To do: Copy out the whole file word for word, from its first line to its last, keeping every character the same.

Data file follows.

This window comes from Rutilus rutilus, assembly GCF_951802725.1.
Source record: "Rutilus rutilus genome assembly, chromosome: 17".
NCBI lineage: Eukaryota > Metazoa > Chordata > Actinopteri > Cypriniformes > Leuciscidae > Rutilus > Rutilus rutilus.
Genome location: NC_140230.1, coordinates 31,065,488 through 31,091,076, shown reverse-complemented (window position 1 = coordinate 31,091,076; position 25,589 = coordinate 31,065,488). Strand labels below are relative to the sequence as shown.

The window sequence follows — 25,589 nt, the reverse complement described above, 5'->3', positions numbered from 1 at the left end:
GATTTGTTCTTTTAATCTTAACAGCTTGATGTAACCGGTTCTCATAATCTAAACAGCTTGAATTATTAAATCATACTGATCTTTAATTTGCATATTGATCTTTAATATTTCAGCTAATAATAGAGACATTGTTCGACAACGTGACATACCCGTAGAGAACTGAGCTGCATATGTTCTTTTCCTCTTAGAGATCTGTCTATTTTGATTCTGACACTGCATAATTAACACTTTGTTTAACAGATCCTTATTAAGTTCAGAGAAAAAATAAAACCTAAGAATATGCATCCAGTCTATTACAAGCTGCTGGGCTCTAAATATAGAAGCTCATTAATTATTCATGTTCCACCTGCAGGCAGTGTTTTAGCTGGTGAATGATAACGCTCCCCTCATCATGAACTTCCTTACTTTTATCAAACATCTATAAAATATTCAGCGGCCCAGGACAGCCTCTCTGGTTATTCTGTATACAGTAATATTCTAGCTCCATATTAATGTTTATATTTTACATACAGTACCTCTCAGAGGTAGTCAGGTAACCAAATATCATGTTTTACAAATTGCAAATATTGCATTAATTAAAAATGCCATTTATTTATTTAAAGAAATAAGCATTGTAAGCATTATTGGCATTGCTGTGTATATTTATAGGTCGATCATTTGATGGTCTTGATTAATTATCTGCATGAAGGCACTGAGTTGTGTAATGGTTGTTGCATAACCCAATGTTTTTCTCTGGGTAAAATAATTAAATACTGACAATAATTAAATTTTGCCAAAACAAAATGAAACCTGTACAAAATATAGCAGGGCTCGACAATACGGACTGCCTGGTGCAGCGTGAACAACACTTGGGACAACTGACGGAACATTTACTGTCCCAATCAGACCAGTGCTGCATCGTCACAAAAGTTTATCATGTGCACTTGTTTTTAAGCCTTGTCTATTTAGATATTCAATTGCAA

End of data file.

This window comes from Rutilus rutilus, assembly GCF_951802725.1.
Source record: "Rutilus rutilus genome assembly, chromosome: 17".
NCBI lineage: Eukaryota > Metazoa > Chordata > Actinopteri > Cypriniformes > Leuciscidae > Rutilus > Rutilus rutilus.
Genome location: NC_140230.1, coordinates 31,065,488 through 31,091,076, shown reverse-complemented (window position 1 = coordinate 31,091,076; position 25,589 = coordinate 31,065,488). Strand labels below are relative to the sequence as shown.

The window sequence follows — 25,589 nt, the reverse complement described above, 5'->3', positions numbered from 1 at the left end:
GATTTGTTCTTTTAATCTTAACAGCTTGATGTAACCGGTTCTCATAATCTAAACAGCTTGAATTATTAAATCATACTGATCTTTAATTTGCATATTGATCTTTAATATTTCAGCTAATAATAGAGACATTGTTCGACAACGTGACATACCCGTAGAGAACTGAGCTGCATATGTTCTTTTCCTCTTAGAGATCTGTCTATTTTGATTCTGACACTGCATAATTAACACTTTGTTTAACAGATCCTTATTAAGTTCAGAGAAAAAATAAAACCTAAGAATATGCATCCAGTCTATTACAAGCTGCTGGGCTCTAAATATAGAAGCTCATTAATTATTCATGTTCCACCTGCAGGCAGTGTTTTAGCTGGTGAATGATAACGCTCCCCTCATCATGAACTTCCTTACTTTTATCAAACATCTATAAAATATTCAGCGGCCCAGGACAGCCTCTCTGGTTATTCTGTATACAGTAATATTCTAGCTCCATATTAATGTTTATATTTTACATACAGTACCTCTCAGAGGTAGTCAGGTAACCAAATATCATGTTTTACAAATTGCAAATATTGCATTAATTAAAAATGCCATTTATTTATTTAAAGAAATAAGCATTGTAAGCATTATTGGCATTGCTGTGTATATTTATAGGTCGATCATTTGATGGTCTTGATTAATTATCTGCATGAAGGCACTGAGTTGTGTAATGGTTGTTGCATAACCCAATGTTTTTCTCTGGGTAAAATAATTAAATACTGACAATAATTAAATTTTGCCAAAACAAAATGAAACCTGTACAAAATATAGCAGGGCTCGACAATACGGACTGCCTGGTGCAGCGTGAACAACACTTGGGACAACTGACGGAACATTTACTGTCCCAATCAGACCAGTGCTGCATCGTCACAAAAGTTTATCATGTGCACTTGTTTTTAAGCCTTGTCTATTTAGATATTCAATTGCAA